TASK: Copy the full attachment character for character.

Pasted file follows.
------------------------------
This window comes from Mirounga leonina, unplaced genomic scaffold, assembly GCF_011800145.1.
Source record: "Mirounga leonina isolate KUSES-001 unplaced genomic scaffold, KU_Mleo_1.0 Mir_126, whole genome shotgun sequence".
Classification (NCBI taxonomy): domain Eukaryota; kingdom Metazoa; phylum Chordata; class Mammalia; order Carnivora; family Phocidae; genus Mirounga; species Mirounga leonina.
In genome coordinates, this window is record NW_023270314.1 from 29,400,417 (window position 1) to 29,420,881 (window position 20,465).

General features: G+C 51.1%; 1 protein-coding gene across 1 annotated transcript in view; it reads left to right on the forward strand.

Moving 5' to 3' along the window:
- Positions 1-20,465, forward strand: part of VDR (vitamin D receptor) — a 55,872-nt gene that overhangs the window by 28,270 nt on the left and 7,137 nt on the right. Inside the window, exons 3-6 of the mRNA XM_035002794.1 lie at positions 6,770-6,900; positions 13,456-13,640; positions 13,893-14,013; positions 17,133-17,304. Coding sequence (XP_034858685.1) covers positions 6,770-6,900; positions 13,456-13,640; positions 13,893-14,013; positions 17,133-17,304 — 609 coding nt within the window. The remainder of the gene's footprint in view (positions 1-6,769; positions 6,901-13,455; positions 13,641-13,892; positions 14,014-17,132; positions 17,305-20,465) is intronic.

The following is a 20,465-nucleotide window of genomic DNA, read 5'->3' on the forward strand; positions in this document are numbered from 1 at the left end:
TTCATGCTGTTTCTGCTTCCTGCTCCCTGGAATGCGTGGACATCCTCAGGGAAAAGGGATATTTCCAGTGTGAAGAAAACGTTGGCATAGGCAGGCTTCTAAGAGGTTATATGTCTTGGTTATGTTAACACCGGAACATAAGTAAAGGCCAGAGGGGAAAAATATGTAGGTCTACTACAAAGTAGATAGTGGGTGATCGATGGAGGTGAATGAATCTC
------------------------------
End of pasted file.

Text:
This window comes from Mirounga leonina, unplaced genomic scaffold, assembly GCF_011800145.1.
Source record: "Mirounga leonina isolate KUSES-001 unplaced genomic scaffold, KU_Mleo_1.0 Mir_126, whole genome shotgun sequence".
Classification (NCBI taxonomy): domain Eukaryota; kingdom Metazoa; phylum Chordata; class Mammalia; order Carnivora; family Phocidae; genus Mirounga; species Mirounga leonina.
In genome coordinates, this window is record NW_023270314.1 from 29,400,417 (window position 1) to 29,420,881 (window position 20,465).

General features: G+C 51.1%; 1 protein-coding gene across 1 annotated transcript in view; it reads left to right on the forward strand.

Moving 5' to 3' along the window:
- Positions 1-20,465, forward strand: part of VDR (vitamin D receptor) — a 55,872-nt gene that overhangs the window by 28,270 nt on the left and 7,137 nt on the right. Inside the window, exons 3-6 of the mRNA XM_035002794.1 lie at positions 6,770-6,900; positions 13,456-13,640; positions 13,893-14,013; positions 17,133-17,304. Coding sequence (XP_034858685.1) covers positions 6,770-6,900; positions 13,456-13,640; positions 13,893-14,013; positions 17,133-17,304 — 609 coding nt within the window. The remainder of the gene's footprint in view (positions 1-6,769; positions 6,901-13,455; positions 13,641-13,892; positions 14,014-17,132; positions 17,305-20,465) is intronic.

The following is a 20,465-nucleotide window of genomic DNA, read 5'->3' on the forward strand; positions in this document are numbered from 1 at the left end:
TTCATGCTGTTTCTGCTTCCTGCTCCCTGGAATGCGTGGACATCCTCAGGGAAAAGGGATATTTCCAGTGTGAAGAAAACGTTGGCATAGGCAGGCTTCTAAGAGGTTATATGTCTTGGTTATGTTAACACCGGAACATAAGTAAAGGCCAGAGGGGAAAAATATGTAGGTCTACTACAAAGTAGATAGTGGGTGATCGATGGAGGTGAATGAATCTC